RE: Embedding IP information in an IPv6 address (OMNI)

"Templin (US), Fred L" <> Thu, 15 October 2020 22:27 UTC

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From: "Templin (US), Fred L" <>
To: Bob Hinden <>
CC: =?iso-8859-1?Q?Ole_Tr=F8an?= <>, IPv6 List <>, "" <>
Subject: RE: Embedding IP information in an IPv6 address (OMNI)
Thread-Topic: Embedding IP information in an IPv6 address (OMNI)
Thread-Index: AdajMsD1xD3hGdlTThaXSslc4Lj72wABksWAAAIobZA=
Date: Thu, 15 Oct 2020 22:27:15 +0000
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And even more:

> -----Original Message-----
> From: atn [] On Behalf Of Templin (US), Fred L
> Sent: Thursday, October 15, 2020 2:25 PM
> To: Bob Hinden <>
> Cc: Ole Trøan <>rg>; IPv6 List <>rg>;
> Subject: Re: [atn] Embedding IP information in an IPv6 address (OMNI)
> A bit more to this:
> > I think that may be due to the fact that we have only examined a few fundamental
> > aspects of the architecture, and there is more to it than what has been discussed
> > so far - a *lot* more.  For instance, the reason for wanting both LLAs and SLAs is so
> > that we can use overlay "L2 bridging" to join disjoint Internetworks together as
> > though they were one big bridged campus LAN. For example, in civil aviation there
> > are many network service providers including ARINC, SITA, Inmarsat and others and
> > each runs their own networks as an independent entity. But, an aircraft connected
> > to ARINC may need to communicate with an air traffic controller in SITA. OMNI then
> > views each of the providers as a link *segment* and bridges the segments using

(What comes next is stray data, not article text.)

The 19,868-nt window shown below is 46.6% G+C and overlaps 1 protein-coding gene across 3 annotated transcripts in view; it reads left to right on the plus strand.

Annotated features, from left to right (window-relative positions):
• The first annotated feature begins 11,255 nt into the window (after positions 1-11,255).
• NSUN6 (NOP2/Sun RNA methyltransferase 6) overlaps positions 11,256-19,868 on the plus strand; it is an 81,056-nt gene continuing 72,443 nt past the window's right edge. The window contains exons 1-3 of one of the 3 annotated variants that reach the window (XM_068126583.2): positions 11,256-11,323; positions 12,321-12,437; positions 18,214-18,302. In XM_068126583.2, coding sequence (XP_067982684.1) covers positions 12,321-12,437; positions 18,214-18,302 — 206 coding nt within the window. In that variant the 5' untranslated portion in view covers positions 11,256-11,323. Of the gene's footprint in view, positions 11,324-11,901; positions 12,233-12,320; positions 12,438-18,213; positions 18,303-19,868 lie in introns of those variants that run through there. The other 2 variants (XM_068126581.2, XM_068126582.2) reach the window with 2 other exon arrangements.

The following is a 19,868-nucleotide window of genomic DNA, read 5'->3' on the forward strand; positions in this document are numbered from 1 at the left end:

> > RFC2473 encapsulation with SLAs and BGP router peerings between the providers.
> > The IPv6 layer then sees this bridged arrangement as a single, connected IPv6 link
> > and the aircraft and ATC can communicate as peers on the link even though they
> > are located in different provider networks in the underlay.
> It is important to understand that the RFC2473 encapsulation I am referring to is
> a "mid-layer" encapsulation and not the outermost encapsulation. When joining
> multiple providers as I have said above, the SLAs are not routable in the public
> Internet; only public IP addresses are routable within that realm. The OMNI
> approach fully understands this, and therefore the RFC2473 encapsulation I am
> referring to occurs as a *mid-layer* encapsulation and not the outermost
> encapsulation. The outer encapsulation would use public IP addresses and some
> form of security like IPsec or Wiregurad. So what we would end up with is:
>   1) an inner IPv6 packet with GUA or LLA addresses
>   2) a mid-layer RFC2473 encapsulation IPv6 header with SLA addresses
>   3) an outer encapsulation IP header with public addresses plus any security codes

There are several benefits for using RFC2473 encapsulation in this way. First, it allows
IPv6 Neighbor Discovery (IPv6 ND) messages to travel across multiple Internetworks.
Let's say that a Client is connected to the ARINC network, but its Server is in the SITA
network. The RS/RA/NS/NA messages that make up the IPv6 ND protocol can be
encapsulated in an RFC2473 header and shipped between the client and server
without decrementing the IPv6 Hop Limit nor sending a packet with link-local
addresses through a router.

That is on the control plane. In the data plane, RFC2473 is at the heart of the OMNI
Adaptation Layer (OAL) which is in Chapter 5 of the document and I really recommend
you read. The OAL performs an analogous function as for AAL5, and adapts message
sizes to the diverse MTUs of the underlying interfaces and/or the underlying network
minimum path MTU. It selects a "cell size" for segmentation and reassembly the same
as for AAL5 (albeit with a larger cell size than ATM) and uses IPv6 fragmentation and
reassembly on the RFC2473 mid-layer packet as its segmentation and reassembly
scheme. This enables lossless and adaptive packet sizing, with soft error feedback
to the original source when packets are becoming "uncomfortably large". It is the
long-sought solution for tunnel path MTU discovery, and it is a major improvement
over the current state of affairs.